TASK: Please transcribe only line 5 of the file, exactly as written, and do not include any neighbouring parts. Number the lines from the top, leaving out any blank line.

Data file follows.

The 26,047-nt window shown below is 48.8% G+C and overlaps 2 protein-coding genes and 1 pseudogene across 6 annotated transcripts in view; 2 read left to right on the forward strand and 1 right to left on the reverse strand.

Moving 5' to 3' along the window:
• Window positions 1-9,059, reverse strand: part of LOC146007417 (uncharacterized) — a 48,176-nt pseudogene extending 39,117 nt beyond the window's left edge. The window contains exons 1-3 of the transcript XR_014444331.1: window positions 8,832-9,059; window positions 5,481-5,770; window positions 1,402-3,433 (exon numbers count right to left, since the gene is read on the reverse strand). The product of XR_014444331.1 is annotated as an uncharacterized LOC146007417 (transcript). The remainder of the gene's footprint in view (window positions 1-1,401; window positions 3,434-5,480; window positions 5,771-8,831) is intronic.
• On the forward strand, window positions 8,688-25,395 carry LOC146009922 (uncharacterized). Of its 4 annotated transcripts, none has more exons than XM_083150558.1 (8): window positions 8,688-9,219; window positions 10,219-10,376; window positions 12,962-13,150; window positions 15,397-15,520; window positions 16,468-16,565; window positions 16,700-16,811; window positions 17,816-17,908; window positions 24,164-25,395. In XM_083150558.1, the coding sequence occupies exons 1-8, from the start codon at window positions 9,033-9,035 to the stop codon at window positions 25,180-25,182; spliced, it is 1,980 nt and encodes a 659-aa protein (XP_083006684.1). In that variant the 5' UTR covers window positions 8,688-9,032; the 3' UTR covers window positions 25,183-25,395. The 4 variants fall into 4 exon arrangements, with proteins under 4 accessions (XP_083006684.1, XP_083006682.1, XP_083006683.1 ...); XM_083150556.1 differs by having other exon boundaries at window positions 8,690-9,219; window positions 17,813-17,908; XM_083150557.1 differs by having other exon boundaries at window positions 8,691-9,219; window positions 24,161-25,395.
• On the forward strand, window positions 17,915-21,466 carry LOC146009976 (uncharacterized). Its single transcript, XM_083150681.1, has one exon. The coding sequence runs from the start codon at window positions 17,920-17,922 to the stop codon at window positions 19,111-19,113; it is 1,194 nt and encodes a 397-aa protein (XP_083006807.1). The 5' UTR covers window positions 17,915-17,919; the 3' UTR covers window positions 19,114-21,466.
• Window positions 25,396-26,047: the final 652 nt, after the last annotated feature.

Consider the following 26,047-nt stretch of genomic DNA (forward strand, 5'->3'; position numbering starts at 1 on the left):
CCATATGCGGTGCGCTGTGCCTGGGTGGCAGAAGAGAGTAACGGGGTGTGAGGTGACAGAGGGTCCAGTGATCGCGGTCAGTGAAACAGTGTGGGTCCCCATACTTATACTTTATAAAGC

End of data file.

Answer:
• On the forward strand, window positions 17,915-21,466 carry LOC146009976 (uncharacterized). Its single transcript, XM_083150681.1, has one exon. The coding sequence runs from the start codon at window positions 17,920-17,922 to the stop codon at window positions 19,111-19,113; it is 1,194 nt and encodes a 397-aa protein (XP_083006807.1). The 5' UTR covers window positions 17,915-17,919; the 3' UTR covers window positions 19,114-21,466.